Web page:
Day 3: In London between museums and Camden Town
The third day in London is a mix of classic and contemporary, a race against time to visit some of the remaining attractions.
Trafalgar Square and National Gallery of London
The morning begins in Trafalgar Square, the famous square with the column of Admiral Nelson resting on four bronze lions. Right here is one of London’s most visited museums, the National Gallery.
The beautiful building houses a free permanent collection, which includes some of the most famous paintings in the world: Virgin of the Rocks by Leonardo, the Sunflowers by Van Gogh, paintings by Caravaggio, Turner, Constable, Monet, the Flemings … A true and true own temple of art. If you love museums and galleries read my post on free museums and galleries in London.
The National Gallery: useful info
- Open daily, 10 am-6pm (Friday until 9pm)
- Free entry
From the National Gallery and Trafalgar Square, if you love a bit of retail therapy then head over to check out Oxford Street. The famous shopping mecca of London with high street stores, department stores and boutiques.
Also Read: If you love shopping, there are plenty of places to score bargains in London check out my post on the best places to shop in London cheaply.
Camden Town Between Vintage And Street Food
So many paintings bring an appetite. We then move on the tube to Camden Town, one of the most alternative and punk neighbourhoods in London. A veritable jungle of colours, smells and markets one inside the other, in which street food and antiques blend together like in the other London markets. You will need at least 2-3 hours in the area to explore.
Also Read: If you have more time in London another cool place to check out that is within easy reach from Camden is the beautiful Little Venice in London near Paddington.
Natural History Museum of London
After lunch, we visit another famous London museum. In addition to its precious collection, the Museum of Natural History deserves a visit especially for its architecture: the mighty entrance hall with its grand staircase and historiated windows, the huge blue whale skeleton suspended from the ceiling. We remain speechless.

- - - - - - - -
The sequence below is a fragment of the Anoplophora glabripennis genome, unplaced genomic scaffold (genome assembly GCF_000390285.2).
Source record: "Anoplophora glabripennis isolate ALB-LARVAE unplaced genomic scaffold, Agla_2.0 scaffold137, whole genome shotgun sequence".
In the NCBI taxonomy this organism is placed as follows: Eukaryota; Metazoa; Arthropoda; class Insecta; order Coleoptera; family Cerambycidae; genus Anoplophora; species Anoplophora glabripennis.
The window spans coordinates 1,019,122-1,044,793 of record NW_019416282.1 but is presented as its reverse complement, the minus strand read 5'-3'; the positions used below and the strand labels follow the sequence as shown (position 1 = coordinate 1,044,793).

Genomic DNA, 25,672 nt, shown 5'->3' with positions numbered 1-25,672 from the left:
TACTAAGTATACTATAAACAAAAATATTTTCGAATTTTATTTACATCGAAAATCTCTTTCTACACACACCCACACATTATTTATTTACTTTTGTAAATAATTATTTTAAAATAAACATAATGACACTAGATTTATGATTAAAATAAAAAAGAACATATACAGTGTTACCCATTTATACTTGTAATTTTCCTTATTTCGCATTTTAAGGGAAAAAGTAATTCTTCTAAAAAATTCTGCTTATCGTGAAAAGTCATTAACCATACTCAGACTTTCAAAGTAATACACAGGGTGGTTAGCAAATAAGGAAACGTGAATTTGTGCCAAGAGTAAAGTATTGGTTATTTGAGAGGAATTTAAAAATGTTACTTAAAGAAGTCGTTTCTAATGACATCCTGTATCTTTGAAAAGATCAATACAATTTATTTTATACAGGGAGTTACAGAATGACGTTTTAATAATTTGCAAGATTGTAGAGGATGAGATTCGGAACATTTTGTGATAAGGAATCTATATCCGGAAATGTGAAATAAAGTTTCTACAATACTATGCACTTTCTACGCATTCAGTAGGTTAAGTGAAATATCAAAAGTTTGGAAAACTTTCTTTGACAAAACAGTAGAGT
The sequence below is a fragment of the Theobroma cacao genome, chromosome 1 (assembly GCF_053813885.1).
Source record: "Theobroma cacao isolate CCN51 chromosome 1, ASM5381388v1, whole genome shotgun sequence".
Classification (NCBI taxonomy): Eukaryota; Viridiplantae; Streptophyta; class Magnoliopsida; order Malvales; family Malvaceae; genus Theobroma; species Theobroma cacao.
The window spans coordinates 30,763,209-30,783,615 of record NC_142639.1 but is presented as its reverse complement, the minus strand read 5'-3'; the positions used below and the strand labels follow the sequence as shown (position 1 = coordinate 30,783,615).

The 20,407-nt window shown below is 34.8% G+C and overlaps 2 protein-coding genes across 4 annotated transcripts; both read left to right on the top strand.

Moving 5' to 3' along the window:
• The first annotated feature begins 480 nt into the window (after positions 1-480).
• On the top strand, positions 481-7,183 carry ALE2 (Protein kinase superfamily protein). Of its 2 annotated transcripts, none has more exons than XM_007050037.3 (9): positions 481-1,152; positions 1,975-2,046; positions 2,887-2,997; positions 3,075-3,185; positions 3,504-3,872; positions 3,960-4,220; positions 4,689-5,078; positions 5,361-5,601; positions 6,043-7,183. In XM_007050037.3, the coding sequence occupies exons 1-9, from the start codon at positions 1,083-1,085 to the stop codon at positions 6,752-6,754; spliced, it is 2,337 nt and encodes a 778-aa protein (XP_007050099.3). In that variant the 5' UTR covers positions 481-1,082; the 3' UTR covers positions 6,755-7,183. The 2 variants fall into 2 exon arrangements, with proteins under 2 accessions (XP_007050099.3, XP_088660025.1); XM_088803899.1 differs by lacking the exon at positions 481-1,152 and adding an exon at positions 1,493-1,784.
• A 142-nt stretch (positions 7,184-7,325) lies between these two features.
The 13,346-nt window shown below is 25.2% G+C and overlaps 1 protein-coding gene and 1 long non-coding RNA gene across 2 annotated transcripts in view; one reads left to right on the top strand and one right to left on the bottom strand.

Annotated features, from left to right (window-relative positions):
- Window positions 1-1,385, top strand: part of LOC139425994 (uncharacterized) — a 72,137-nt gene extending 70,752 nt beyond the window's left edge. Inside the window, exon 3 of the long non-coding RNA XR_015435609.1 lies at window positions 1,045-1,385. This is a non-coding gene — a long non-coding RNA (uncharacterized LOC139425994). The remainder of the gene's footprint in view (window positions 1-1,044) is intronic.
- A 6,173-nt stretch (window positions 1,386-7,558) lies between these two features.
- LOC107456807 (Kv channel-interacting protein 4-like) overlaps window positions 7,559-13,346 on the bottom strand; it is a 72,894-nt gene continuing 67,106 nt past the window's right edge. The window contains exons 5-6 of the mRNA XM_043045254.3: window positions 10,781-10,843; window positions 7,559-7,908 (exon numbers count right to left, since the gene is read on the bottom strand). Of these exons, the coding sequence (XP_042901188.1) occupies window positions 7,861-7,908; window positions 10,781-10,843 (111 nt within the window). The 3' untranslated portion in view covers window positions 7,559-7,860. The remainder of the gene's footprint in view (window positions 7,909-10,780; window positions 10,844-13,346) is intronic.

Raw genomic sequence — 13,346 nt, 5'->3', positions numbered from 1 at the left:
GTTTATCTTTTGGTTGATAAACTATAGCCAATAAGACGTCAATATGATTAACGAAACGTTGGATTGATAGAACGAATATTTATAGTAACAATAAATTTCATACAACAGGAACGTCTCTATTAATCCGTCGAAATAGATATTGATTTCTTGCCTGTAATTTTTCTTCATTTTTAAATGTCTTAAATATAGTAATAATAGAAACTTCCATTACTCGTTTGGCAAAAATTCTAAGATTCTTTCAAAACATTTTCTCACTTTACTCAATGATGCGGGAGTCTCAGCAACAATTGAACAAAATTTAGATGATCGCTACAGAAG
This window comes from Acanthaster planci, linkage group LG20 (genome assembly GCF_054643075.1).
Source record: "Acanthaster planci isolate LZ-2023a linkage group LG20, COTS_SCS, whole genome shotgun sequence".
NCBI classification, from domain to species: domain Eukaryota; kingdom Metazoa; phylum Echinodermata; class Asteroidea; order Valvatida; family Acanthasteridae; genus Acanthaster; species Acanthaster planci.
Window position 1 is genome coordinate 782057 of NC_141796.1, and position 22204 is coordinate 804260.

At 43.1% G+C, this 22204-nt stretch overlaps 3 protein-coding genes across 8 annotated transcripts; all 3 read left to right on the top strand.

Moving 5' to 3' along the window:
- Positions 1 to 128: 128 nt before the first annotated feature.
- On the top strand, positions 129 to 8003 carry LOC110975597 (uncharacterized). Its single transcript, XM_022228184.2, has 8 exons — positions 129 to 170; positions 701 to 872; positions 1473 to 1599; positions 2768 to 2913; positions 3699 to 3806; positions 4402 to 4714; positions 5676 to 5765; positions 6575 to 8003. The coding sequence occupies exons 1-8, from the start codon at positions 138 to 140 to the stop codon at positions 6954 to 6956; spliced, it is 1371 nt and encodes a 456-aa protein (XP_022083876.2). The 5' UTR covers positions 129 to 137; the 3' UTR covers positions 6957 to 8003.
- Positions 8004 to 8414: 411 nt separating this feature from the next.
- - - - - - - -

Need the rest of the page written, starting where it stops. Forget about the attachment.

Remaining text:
Natural History Museum: useful info
- Open every day, 10 am-5.50pm
- Free entry
Regent Street and Piccadilly Circus
The last stop in London before the return is in its beating heart, Regent Street and Piccadilly Circus, which is usually decked out with hundreds of Union Jacks. This is a very lively place in the collective imagination, seen on TV or in the cinema, so crossing them is almost surreal.
Don’t miss a visit to the huge Waterstones bookshop of Piccadilly: six floors and over 200,000 volumes make it the largest bookshop in Europe.
That covers your 3 days in London! Up next is Paris! BUT – Before you leave London make sure you are dont miss out on the best London souvenirs to buy.
How To Get From London To Paris
London and Paris are two of the great international European capitals. Between them is the Channel, a stretch of sea that separates both territories. And a train that unites them. Currently, the Eurostar, a high-speed train, is responsible for covering the route between these two capitals.
There are different types of tickets depending on the route and class chosen on the train. There are one-way tickets to different cities with round-trip stops or combined tickets. Prices start at £29 and reach £490. In short, you have a lot of options to choose from. The London Paris Eurostar travel time is under 3 hours and you arrive in the middle of town. This is my preference compared to travel via flight from London to Paris when you will land in smaller airports and require a coach to get into the city in addition to all the airport security madness which is long and a tad painful if you add to that the baggage restrictions.
The cheapest prices are obtained by accepting certain conditions and restrictions. For example, exchange limits or reimbursement offers applied for weekends or reservations that must be made a specific number of days in advance.
On the company’s website you will find the wide range of fares and ticket types. In addition, on the website of the National Society of French Railways (SNCF) you will find more information and the possibility to book online.
Pro Tip: The more in advance you book your tickets the higher the chance of getting cheaper tickets.
Other transport Options: Flights from London to paris as well as London to Paris Coach travel but I would not recommend this unless you are travelling on a shoestring as the journey is LOOOOONG!
When To Leave London For Paris?
This all depends on the price of the train ticket. So you can leave on the evening of day 3 in London. There are trains leaving London around 8pm and you can be in Paris before 10pm. Note that this means you need to book your Paris accommodation to start from this day. You can also opt to leave on the morning of day 4 in London. There are Eurostar trains leaving as early as 5.30am. You can arrive in Paris and start exploring as early as you want. Just make sure your Airbnb or hotel in Paris allows for early check-in so you can drop of your bags and head to the nears cafe to load up on caffeine and a croissant. I have shared a post on cheap hotels in Kings Cross if you want to stay central but close to Kings Cross St Pancras for the Eurostar train.